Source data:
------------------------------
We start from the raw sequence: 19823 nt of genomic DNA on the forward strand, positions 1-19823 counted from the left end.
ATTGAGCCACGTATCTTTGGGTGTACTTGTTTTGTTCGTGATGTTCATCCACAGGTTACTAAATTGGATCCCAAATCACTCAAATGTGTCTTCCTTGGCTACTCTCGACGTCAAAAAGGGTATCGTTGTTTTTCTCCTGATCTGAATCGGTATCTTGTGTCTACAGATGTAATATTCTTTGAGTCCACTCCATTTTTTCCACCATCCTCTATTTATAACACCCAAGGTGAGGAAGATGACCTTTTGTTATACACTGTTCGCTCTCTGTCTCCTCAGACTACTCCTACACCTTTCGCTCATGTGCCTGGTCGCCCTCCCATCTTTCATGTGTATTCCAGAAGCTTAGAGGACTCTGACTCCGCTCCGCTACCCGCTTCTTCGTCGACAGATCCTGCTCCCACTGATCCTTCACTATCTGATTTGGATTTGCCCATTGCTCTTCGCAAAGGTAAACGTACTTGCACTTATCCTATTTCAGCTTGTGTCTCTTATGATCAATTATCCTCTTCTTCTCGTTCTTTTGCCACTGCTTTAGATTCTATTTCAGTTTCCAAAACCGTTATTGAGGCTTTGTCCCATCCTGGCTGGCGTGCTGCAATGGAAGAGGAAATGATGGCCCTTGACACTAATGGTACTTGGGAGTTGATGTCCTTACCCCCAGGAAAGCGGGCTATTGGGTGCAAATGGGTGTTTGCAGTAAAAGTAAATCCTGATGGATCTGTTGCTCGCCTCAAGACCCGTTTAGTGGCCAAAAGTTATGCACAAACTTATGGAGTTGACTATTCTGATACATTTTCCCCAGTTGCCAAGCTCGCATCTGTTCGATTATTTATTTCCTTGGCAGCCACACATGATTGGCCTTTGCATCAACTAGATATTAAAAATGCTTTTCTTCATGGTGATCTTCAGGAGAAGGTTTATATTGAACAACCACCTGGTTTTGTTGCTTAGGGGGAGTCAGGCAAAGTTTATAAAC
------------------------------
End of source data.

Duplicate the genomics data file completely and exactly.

We start from the raw sequence: 19823 nt of genomic DNA on the forward strand, positions 1-19823 counted from the left end.
ATTGAGCCACGTATCTTTGGGTGTACTTGTTTTGTTCGTGATGTTCATCCACAGGTTACTAAATTGGATCCCAAATCACTCAAATGTGTCTTCCTTGGCTACTCTCGACGTCAAAAAGGGTATCGTTGTTTTTCTCCTGATCTGAATCGGTATCTTGTGTCTACAGATGTAATATTCTTTGAGTCCACTCCATTTTTTCCACCATCCTCTATTTATAACACCCAAGGTGAGGAAGATGACCTTTTGTTATACACTGTTCGCTCTCTGTCTCCTCAGACTACTCCTACACCTTTCGCTCATGTGCCTGGTCGCCCTCCCATCTTTCATGTGTATTCCAGAAGCTTAGAGGACTCTGACTCCGCTCCGCTACCCGCTTCTTCGTCGACAGATCCTGCTCCCACTGATCCTTCACTATCTGATTTGGATTTGCCCATTGCTCTTCGCAAAGGTAAACGTACTTGCACTTATCCTATTTCAGCTTGTGTCTCTTATGATCAATTATCCTCTTCTTCTCGTTCTTTTGCCACTGCTTTAGATTCTATTTCAGTTTCCAAAACCGTTATTGAGGCTTTGTCCCATCCTGGCTGGCGTGCTGCAATGGAAGAGGAAATGATGGCCCTTGACACTAATGGTACTTGGGAGTTGATGTCCTTACCCCCAGGAAAGCGGGCTATTGGGTGCAAATGGGTGTTTGCAGTAAAAGTAAATCCTGATGGATCTGTTGCTCGCCTCAAGACCCGTTTAGTGGCCAAAAGTTATGCACAAACTTATGGAGTTGACTATTCTGATACATTTTCCCCAGTTGCCAAGCTCGCATCTGTTCGATTATTTATTTCCTTGGCAGCCACACATGATTGGCCTTTGCATCAACTAGATATTAAAAATGCTTTTCTTCATGGTGATCTTCAGGAGAAGGTTTATATTGAACAACCACCTGGTTTTGTTGCTTAGGGGGAGTCAGGCAAAGTTTATAAAC